Crypto’s Role in Geopolitics: How Tether Aids Russia Under Sanctions

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Crypto's Role in Geopolitics: How Tether Aids Russia Under Sanctions
  • Russian metal producers use Tether’s USDT to conduct transactions with Chinese partners.
  • Stablecoin transactions are efficient, taking 5-15 seconds and costing a few cents.
  • Russian lawmakers want to ban crypto transactions to maintain ruble dominance.

Russia’s two biggest unsanctioned metal producers have begun conducting cross-border transactions with Chinese suppliers and clients using Tether USDT stablecoin in a calculated attempt to evade possible secondary sanctions from the US Treasury.

Executives of these Russian metal companies have confirmed the use of USDT, with some transactions routed through Hong Kong. This shift became necessary since alternatives proved to be slower or riskier—and frequently resulted in frozen bank accounts—this change is necessary. Tether has not issued any public remarkson this development.

The choice of large Russian companies to adopt blockchain technology highlights the long-lasting effects of the international sanctions put in place after Russia invaded Ukraine in February 2022.

Digital currency expert Ivan Kozlov emphasized the effectiveness of stablecoin transactions, which cost very little and take only 5 to 15 seconds. Exporters who hold  their assets in stablecoins stand to gain, especially from this. Tether, with its USDT linked to the US dollar, offers a trustworthy medium for these exchanges.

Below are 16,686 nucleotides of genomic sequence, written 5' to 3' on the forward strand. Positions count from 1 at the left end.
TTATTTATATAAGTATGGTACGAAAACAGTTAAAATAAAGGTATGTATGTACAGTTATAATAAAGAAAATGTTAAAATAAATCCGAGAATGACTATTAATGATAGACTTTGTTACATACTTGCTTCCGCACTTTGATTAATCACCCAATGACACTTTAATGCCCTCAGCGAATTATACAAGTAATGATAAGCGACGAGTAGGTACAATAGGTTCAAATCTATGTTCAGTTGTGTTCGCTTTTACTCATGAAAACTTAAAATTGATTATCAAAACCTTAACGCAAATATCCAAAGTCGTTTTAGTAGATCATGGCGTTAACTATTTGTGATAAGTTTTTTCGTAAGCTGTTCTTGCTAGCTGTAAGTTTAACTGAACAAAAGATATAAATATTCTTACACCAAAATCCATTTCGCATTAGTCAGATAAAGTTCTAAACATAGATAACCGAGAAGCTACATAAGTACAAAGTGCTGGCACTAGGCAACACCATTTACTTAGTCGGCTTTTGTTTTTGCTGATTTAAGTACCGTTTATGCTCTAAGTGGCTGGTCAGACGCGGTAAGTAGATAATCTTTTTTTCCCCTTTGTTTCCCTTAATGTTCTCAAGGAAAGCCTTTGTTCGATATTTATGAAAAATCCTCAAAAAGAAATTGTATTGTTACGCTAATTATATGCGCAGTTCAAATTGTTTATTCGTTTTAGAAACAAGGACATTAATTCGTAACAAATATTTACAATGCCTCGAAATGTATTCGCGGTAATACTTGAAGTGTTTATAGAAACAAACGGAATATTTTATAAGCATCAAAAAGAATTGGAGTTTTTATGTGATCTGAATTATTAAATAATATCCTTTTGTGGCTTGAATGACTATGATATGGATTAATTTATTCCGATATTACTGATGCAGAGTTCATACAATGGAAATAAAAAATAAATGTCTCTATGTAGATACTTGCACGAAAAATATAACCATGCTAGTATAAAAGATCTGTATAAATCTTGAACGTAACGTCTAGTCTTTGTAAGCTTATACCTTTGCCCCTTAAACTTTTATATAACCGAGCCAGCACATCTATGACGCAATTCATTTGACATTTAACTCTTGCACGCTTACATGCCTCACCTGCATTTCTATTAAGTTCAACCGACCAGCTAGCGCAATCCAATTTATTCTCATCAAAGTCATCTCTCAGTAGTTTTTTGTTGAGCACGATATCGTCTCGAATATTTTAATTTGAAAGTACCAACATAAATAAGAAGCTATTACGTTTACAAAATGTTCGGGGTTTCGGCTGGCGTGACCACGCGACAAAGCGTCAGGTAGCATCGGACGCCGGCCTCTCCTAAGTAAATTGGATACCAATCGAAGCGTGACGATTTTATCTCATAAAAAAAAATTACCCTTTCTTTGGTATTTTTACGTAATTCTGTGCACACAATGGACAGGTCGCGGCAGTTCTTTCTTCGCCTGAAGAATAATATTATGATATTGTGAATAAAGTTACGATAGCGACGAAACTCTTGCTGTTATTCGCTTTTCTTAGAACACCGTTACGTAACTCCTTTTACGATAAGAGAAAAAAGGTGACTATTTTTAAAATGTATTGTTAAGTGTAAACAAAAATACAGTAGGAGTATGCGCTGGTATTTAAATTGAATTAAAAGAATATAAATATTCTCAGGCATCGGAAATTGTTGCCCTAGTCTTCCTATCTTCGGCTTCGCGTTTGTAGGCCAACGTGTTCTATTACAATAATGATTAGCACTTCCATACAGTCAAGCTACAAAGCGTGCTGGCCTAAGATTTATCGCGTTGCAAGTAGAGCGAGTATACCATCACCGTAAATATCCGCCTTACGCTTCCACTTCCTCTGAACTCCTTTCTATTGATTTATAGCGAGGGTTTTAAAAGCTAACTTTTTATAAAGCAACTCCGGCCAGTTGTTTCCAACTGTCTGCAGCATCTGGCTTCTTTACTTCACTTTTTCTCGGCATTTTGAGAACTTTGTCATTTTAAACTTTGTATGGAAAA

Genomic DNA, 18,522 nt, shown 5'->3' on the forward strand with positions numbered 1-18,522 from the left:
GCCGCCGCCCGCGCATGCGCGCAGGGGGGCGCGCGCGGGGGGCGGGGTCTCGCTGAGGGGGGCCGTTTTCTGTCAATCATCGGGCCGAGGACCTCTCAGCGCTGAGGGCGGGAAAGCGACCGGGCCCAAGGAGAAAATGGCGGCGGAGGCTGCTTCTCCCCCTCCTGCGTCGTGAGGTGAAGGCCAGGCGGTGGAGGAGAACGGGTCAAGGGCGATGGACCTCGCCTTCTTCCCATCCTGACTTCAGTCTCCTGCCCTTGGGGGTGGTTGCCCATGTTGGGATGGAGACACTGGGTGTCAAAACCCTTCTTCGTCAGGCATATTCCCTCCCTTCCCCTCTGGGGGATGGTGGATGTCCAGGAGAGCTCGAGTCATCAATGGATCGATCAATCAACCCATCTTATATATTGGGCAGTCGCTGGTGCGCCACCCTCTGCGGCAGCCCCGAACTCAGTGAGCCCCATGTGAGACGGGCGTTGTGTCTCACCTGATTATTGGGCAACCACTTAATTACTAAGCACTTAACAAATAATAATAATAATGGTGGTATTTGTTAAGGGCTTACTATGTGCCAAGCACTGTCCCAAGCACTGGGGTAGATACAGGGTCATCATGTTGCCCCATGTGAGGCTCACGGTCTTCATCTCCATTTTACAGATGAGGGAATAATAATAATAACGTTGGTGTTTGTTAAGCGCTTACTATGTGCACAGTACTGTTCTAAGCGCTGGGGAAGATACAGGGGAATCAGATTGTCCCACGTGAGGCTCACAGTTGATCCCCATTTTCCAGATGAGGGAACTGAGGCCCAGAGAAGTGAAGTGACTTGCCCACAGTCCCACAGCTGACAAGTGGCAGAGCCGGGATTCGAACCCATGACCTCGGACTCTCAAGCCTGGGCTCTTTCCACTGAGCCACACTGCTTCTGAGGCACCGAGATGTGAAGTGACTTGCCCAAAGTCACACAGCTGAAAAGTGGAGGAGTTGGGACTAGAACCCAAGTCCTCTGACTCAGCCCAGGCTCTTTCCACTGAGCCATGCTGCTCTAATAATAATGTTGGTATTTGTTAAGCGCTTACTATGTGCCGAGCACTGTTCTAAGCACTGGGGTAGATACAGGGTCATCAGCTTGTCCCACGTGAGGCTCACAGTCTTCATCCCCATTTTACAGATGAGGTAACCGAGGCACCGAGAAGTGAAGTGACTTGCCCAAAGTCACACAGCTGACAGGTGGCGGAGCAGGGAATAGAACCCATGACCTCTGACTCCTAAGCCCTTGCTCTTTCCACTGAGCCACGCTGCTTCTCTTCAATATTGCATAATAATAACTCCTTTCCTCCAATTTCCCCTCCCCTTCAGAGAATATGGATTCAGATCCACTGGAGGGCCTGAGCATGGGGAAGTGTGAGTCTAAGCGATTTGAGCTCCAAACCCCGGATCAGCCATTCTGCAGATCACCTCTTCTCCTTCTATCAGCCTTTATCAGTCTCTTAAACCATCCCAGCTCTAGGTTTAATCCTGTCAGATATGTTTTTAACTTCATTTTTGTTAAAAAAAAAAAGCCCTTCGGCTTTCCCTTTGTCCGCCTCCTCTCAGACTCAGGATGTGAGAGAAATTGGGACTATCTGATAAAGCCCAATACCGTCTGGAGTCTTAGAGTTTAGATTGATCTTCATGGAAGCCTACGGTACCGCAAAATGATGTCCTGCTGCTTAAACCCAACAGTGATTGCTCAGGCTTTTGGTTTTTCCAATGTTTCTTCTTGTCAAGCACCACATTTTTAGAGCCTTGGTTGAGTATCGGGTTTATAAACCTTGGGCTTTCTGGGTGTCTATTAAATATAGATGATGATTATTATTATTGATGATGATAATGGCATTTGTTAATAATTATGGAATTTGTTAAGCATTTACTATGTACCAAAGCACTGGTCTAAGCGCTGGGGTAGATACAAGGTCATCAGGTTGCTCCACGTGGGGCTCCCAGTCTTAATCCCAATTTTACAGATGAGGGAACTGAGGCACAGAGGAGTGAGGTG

Kozlov added that there are often slower procedures or the possibility of having bank accounts frozen overseas when using alternatives to stablecoins. Multiple account freezes across several countries for some unsanctioned companies highlight the unstable nature of conventional financial channels.

Kozlov says that in nations dealing with capital controls and dollar liquidity issues, using cryptocurrencies and dollar-linked stablecoins for cross-border payments is becoming standard practice. 

This trend extends beyond commodities trading and reflects a broader shift in how global transactions are conducted in the face of stringent financial regulations.

On the other hand, as per a prior Coin Edition report, Russian lawmakers are planning to ban the use of cryptocurrencies in order to preserve the supremacy of the ruble. Starting  September 1st, only digital assets issued in Russia will be allowed, signaling a major regulatory shift on the horizon.

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